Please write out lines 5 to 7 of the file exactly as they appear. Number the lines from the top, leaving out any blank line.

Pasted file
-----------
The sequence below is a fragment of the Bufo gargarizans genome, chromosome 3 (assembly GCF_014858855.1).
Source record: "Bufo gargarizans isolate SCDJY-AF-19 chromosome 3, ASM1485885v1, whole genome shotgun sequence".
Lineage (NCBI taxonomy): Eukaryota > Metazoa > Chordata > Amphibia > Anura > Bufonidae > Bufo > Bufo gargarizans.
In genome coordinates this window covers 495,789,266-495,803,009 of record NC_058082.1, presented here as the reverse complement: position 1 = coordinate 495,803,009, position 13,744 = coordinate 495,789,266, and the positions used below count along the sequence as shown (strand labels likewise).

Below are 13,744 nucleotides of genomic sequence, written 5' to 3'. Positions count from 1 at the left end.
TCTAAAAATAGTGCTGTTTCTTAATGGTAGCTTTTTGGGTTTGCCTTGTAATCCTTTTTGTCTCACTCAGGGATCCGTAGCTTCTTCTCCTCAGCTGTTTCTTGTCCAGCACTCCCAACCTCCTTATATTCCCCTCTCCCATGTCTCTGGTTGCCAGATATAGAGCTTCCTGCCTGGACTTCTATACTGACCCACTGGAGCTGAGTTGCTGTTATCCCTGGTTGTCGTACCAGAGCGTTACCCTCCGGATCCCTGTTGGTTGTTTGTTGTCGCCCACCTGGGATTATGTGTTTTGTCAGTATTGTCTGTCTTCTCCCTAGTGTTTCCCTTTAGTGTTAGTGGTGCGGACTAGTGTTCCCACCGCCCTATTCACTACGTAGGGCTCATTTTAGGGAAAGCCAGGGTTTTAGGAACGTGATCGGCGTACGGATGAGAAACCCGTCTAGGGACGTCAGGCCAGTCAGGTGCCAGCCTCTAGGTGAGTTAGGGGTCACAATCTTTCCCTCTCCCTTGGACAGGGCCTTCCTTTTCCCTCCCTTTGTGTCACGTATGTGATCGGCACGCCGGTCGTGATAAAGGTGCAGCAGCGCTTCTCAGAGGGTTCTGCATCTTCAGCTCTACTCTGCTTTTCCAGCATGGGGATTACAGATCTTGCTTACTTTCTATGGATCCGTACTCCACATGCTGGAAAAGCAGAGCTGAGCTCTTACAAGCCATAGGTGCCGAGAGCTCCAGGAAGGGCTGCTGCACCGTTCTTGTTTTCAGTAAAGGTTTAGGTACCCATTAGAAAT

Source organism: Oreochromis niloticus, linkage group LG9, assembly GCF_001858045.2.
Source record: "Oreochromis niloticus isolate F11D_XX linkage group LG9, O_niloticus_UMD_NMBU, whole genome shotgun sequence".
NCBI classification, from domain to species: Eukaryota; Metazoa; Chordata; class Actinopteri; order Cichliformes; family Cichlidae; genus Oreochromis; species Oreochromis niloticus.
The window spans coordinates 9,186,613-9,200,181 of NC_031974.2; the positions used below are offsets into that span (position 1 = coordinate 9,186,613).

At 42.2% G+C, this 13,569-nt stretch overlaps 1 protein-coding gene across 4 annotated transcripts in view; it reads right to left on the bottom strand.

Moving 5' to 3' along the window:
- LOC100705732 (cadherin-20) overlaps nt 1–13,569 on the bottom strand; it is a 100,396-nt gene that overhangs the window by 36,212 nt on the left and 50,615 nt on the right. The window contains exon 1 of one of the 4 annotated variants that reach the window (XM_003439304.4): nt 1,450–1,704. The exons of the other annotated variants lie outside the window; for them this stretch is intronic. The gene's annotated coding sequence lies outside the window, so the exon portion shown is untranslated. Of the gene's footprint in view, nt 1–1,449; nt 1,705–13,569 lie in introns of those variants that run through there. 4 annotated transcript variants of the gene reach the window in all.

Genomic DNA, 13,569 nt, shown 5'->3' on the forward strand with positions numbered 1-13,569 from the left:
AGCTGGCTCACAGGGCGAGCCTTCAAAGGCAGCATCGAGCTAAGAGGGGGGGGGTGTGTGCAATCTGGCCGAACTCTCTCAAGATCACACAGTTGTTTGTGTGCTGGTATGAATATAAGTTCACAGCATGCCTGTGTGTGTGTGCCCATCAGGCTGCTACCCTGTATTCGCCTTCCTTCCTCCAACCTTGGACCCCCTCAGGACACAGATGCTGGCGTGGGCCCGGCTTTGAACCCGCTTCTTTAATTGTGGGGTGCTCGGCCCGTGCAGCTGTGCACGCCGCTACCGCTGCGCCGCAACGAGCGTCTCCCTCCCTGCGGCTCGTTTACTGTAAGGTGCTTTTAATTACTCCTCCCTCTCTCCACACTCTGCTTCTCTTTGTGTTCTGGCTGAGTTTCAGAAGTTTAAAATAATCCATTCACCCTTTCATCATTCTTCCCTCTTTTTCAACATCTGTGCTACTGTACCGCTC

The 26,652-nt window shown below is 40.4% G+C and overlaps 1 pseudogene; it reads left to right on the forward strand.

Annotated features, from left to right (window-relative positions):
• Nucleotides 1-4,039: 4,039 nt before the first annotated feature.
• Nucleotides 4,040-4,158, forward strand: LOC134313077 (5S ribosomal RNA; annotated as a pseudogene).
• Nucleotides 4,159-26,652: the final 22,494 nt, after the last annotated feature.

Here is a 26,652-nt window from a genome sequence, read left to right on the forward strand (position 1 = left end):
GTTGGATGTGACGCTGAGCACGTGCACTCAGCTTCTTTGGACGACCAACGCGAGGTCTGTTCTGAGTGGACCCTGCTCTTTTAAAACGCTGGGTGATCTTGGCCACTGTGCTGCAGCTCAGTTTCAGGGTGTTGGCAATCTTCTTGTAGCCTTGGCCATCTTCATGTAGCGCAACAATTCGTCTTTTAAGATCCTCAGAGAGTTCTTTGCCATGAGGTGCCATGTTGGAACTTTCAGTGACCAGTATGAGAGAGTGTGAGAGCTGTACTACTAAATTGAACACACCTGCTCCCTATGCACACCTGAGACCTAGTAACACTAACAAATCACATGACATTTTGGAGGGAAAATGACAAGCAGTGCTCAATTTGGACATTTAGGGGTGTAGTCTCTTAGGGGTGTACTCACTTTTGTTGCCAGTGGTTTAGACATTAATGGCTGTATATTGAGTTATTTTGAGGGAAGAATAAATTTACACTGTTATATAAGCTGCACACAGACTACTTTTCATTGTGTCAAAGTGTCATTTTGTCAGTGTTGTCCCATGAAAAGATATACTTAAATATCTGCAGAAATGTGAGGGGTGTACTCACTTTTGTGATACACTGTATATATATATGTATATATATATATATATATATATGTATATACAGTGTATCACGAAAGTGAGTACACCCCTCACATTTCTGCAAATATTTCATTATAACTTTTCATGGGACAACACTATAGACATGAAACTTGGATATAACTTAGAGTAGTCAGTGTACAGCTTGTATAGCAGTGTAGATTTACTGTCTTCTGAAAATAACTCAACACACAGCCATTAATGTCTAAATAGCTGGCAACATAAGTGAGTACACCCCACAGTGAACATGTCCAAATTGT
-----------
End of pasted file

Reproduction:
Below are 13,744 nucleotides of genomic sequence, written 5' to 3'. Positions count from 1 at the left end.
TCTAAAAATAGTGCTGTTTCTTAATGGTAGCTTTTTGGGTTTGCCTTGTAATCCTTTTTGTCTCACTCAGGGATCCGTAGCTTCTTCTCCTCAGCTGTTTCTTGTCCAGCACTCCCAACCTCCTTATATTCCCCTCTCCCATGTCTCTGGTTGCCAGATATAGAGCTTCCTGCCTGGACTTCTATACTGACCCACTGGAGCTGAGTTGCTGTTATCCCTGGTTGTCGTACCAGAGCGTTACCCTCCGGATCCCTGTTGGTTGTTTGTTGTCGCCCACCTGGGATTATGTGTTTTGTCAGTATTGTCTGTCTTCTCCCTAGTGTTTCCCTTTAGTGTTAGTGGTGCGGACTAGTGTTCCCACCGCCCTATTCACTACGTAGGGCTCATTTTAGGGAAAGCCAGGGTTTTAGGAACGTGATCGGCGTACGGATGAGAAACCCGTCTAGGGACGTCAGGCCAGTCAGGTGCCAGCCTCTAGGTGAGTTAGGGGTCACAATCTTTCCCTCTCCCTTGGACAGGGCCTTCCTTTTCCCTCCCTTTGTGTCACGTATGTGATCGGCACGCCGGTCGTGATAAAGGTGCAGCAGCGCTTCTCAGAGGGTTCTGCATCTTCAGCTCTACTCTGCTTTTCCAGCATGGGGATTACAGATCTTGCTTACTTTCTATGGATCCGTACTCCACATGCTGGAAAAGCAGAGCTGAGCTCTTACAAGCCATAGGTGCCGAGAGCTCCAGGAAGGGCTGCTGCACCGTTCTTGTTTTCAGTAAAGGTTTAGGTACCCATTAGAAAT

Source organism: Oreochromis niloticus, linkage group LG9, assembly GCF_001858045.2.